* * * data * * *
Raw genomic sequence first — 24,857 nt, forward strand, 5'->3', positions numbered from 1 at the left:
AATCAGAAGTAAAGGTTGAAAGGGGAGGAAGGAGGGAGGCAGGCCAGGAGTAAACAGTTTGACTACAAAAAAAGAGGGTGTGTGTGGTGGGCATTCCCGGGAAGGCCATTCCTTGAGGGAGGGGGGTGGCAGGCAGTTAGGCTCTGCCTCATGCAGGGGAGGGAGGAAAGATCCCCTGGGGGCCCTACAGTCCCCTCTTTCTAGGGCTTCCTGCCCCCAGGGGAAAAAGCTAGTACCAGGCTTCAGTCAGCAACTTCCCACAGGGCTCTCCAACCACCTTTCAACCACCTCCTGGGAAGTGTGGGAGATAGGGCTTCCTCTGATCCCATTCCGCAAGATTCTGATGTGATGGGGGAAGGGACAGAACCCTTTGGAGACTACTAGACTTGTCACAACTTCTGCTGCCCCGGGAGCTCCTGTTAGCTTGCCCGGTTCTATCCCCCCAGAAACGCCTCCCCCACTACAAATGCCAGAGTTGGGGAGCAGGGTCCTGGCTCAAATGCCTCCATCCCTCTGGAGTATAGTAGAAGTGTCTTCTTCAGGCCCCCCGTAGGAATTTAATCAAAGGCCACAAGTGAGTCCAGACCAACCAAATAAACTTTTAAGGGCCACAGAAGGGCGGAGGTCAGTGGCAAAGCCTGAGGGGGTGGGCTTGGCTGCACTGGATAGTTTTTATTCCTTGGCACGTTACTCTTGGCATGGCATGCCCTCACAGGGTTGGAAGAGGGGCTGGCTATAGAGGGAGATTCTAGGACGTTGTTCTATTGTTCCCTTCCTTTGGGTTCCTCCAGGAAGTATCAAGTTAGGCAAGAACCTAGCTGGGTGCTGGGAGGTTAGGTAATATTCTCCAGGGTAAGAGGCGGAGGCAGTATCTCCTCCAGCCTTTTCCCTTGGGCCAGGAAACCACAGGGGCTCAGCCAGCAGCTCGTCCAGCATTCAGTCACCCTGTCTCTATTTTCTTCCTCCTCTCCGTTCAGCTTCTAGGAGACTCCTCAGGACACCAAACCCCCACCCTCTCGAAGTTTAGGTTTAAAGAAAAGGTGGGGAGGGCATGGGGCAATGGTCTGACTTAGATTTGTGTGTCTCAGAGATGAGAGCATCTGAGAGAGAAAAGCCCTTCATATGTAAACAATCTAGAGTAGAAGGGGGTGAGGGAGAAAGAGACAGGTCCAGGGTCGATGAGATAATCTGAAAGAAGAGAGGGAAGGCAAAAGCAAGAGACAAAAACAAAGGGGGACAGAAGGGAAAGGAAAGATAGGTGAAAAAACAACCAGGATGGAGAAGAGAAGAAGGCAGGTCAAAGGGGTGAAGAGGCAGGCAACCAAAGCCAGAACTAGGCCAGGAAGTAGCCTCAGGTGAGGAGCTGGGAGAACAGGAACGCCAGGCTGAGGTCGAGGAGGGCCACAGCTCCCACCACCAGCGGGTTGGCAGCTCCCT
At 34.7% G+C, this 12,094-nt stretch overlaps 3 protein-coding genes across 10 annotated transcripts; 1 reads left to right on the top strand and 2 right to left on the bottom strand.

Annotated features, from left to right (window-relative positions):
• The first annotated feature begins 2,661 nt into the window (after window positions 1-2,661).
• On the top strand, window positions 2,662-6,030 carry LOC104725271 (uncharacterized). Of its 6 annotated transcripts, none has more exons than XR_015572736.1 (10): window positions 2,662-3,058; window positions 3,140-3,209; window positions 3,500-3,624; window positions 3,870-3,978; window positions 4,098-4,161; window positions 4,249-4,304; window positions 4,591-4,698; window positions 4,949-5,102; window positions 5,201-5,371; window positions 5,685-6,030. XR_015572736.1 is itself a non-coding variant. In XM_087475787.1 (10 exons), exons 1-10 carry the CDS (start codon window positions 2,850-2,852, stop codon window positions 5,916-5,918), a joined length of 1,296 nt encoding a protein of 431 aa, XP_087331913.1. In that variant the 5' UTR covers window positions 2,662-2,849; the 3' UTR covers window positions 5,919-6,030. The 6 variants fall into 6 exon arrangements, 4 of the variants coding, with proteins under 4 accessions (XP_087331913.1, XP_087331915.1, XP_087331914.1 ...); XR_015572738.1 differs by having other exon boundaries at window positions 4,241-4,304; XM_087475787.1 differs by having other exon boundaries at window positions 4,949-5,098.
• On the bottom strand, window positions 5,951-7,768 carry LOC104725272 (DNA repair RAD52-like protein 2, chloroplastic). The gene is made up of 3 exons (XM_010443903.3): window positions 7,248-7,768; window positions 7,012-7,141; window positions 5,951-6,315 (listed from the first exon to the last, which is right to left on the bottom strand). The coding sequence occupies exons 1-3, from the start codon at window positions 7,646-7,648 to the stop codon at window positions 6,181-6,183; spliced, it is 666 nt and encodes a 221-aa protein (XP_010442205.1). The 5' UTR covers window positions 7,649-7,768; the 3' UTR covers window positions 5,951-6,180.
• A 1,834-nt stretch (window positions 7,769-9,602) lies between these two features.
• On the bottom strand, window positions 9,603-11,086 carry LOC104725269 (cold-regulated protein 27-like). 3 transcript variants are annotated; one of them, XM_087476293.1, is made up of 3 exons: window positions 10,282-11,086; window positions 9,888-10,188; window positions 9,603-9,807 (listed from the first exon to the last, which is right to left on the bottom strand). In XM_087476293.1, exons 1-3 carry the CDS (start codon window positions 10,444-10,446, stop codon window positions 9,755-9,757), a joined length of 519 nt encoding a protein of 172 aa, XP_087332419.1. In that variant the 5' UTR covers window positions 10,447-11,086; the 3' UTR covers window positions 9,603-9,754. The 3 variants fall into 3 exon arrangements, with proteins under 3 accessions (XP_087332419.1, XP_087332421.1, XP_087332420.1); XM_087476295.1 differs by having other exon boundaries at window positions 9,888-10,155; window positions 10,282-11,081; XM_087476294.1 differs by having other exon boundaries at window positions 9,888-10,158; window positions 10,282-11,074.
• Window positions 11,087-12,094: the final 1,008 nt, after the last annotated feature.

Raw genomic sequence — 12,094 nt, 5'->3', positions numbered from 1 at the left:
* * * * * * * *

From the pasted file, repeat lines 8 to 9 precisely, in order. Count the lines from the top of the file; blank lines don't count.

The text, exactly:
• A 1,834-nt stretch (window positions 7,769-9,602) lies between these two features.
• On the bottom strand, window positions 9,603-11,086 carry LOC104725269 (cold-regulated protein 27-like). 3 transcript variants are annotated; one of them, XM_087476293.1, is made up of 3 exons: window positions 10,282-11,086; window positions 9,888-10,188; window positions 9,603-9,807 (listed from the first exon to the last, which is right to left on the bottom strand). In XM_087476293.1, exons 1-3 carry the CDS (start codon window positions 10,444-10,446, stop codon window positions 9,755-9,757), a joined length of 519 nt encoding a protein of 172 aa, XP_087332419.1. In that variant the 5' UTR covers window positions 10,447-11,086; the 3' UTR covers window positions 9,603-9,754. The 3 variants fall into 3 exon arrangements, with proteins under 3 accessions (XP_087332419.1, XP_087332421.1, XP_087332420.1); XM_087476295.1 differs by having other exon boundaries at window positions 9,888-10,155; window positions 10,282-11,081; XM_087476294.1 differs by having other exon boundaries at window positions 9,888-10,158; window positions 10,282-11,074.